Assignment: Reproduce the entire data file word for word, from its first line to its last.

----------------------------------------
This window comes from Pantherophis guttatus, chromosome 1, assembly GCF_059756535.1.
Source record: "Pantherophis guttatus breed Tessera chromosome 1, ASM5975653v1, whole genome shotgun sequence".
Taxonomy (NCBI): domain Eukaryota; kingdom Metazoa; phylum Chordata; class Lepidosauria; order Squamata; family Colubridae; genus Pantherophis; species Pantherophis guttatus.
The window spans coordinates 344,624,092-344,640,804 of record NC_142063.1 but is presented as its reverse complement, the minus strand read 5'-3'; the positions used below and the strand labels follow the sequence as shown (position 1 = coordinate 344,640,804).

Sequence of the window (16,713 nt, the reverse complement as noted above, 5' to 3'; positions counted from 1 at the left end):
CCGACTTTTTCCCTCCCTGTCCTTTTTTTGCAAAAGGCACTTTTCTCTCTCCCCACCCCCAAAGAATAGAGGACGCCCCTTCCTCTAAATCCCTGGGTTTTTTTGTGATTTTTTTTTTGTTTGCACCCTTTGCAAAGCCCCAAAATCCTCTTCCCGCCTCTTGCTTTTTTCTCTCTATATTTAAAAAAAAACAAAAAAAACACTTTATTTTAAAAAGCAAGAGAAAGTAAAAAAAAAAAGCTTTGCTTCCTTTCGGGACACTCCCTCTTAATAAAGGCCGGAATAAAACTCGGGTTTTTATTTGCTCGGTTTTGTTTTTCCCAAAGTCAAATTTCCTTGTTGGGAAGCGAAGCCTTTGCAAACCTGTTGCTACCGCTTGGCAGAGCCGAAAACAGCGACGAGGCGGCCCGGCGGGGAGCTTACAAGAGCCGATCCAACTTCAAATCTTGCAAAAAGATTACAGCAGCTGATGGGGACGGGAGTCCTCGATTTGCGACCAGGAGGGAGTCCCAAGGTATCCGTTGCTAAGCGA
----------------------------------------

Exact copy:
This window comes from Pantherophis guttatus, chromosome 1, assembly GCF_059756535.1.
Source record: "Pantherophis guttatus breed Tessera chromosome 1, ASM5975653v1, whole genome shotgun sequence".
Taxonomy (NCBI): domain Eukaryota; kingdom Metazoa; phylum Chordata; class Lepidosauria; order Squamata; family Colubridae; genus Pantherophis; species Pantherophis guttatus.
The window spans coordinates 344,624,092-344,640,804 of record NC_142063.1 but is presented as its reverse complement, the minus strand read 5'-3'; the positions used below and the strand labels follow the sequence as shown (position 1 = coordinate 344,640,804).

Sequence of the window (16,713 nt, the reverse complement as noted above, 5' to 3'; positions counted from 1 at the left end):
CCGACTTTTTCCCTCCCTGTCCTTTTTTTGCAAAAGGCACTTTTCTCTCTCCCCACCCCCAAAGAATAGAGGACGCCCCTTCCTCTAAATCCCTGGGTTTTTTTGTGATTTTTTTTTTGTTTGCACCCTTTGCAAAGCCCCAAAATCCTCTTCCCGCCTCTTGCTTTTTTCTCTCTATATTTAAAAAAAAACAAAAAAAACACTTTATTTTAAAAAGCAAGAGAAAGTAAAAAAAAAAAGCTTTGCTTCCTTTCGGGACACTCCCTCTTAATAAAGGCCGGAATAAAACTCGGGTTTTTATTTGCTCGGTTTTGTTTTTCCCAAAGTCAAATTTCCTTGTTGGGAAGCGAAGCCTTTGCAAACCTGTTGCTACCGCTTGGCAGAGCCGAAAACAGCGACGAGGCGGCCCGGCGGGGAGCTTACAAGAGCCGATCCAACTTCAAATCTTGCAAAAAGATTACAGCAGCTGATGGGGACGGGAGTCCTCGATTTGCGACCAGGAGGGAGTCCCAAGGTATCCGTTGCTAAGCGA